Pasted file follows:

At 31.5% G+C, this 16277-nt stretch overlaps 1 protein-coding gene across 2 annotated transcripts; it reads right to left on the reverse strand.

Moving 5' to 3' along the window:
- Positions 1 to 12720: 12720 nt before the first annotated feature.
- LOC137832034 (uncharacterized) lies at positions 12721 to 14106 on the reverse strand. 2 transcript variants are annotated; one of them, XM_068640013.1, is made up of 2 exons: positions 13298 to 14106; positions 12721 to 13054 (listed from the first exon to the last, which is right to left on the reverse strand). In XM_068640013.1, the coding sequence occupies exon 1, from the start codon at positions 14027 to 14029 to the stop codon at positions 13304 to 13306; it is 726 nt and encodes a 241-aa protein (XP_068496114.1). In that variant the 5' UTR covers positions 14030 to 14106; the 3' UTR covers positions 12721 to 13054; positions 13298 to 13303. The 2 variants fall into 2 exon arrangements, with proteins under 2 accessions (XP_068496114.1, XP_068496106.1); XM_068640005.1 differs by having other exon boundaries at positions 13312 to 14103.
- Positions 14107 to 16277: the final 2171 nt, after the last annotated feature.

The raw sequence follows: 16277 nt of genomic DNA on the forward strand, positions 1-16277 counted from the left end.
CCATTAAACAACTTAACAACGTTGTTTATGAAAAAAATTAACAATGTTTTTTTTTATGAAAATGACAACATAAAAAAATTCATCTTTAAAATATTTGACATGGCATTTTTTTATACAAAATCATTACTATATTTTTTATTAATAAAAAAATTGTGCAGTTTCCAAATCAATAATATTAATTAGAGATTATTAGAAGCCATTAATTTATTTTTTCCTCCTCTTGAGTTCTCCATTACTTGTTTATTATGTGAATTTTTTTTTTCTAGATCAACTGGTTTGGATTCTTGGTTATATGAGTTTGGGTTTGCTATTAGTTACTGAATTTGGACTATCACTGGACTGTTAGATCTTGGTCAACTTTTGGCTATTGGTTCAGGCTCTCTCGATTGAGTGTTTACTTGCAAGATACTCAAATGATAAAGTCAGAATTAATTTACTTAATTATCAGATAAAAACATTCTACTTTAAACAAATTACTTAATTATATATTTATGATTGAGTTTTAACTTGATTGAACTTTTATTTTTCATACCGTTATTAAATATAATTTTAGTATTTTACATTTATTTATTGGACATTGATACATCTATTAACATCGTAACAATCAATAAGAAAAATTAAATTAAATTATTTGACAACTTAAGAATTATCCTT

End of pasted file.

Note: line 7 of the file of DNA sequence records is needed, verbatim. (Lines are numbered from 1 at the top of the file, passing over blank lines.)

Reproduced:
CCATTAAACAACTTAACAACGTTGTTTATGAAAAAAATTAACAATGTTTTTTTTTATGAAAATGACAACATAAAAAAATTCATCTTTAAAATATTTGACATGGCATTTTTTTATACAAAATCATTACTATATTTTTTATTAATAAAAAAATTGTGCAGTTTCCAAATCAATAATATTAATTAGAGATTATTAGAAGCCATTAATTTATTTTTTCCTCCTCTTGAGTTCTCCATTACTTGTTTATTATGTGAATTTTTTTTTTCTAGATCAACTGGTTTGGATTCTTGGTTATATGAGTTTGGGTTTGCTATTAGTTACTGAATTTGGACTATCACTGGACTGTTAGATCTTGGTCAACTTTTGGCTATTGGTTCAGGCTCTCTCGATTGAGTGTTTACTTGCAAGATACTCAAATGATAAAGTCAGAATTAATTTACTTAATTATCAGATAAAAACATTCTACTTTAAACAAATTACTTAATTATATATTTATGATTGAGTTTTAACTTGATTGAACTTTTATTTTTCATACCGTTATTAAATATAATTTTAGTATTTTACATTTATTTATTGGACATTGATACATCTATTAACATCGTAACAATCAATAAGAAAAATTAAATTAAATTATTTGACAACTTAAGAATTATCCTT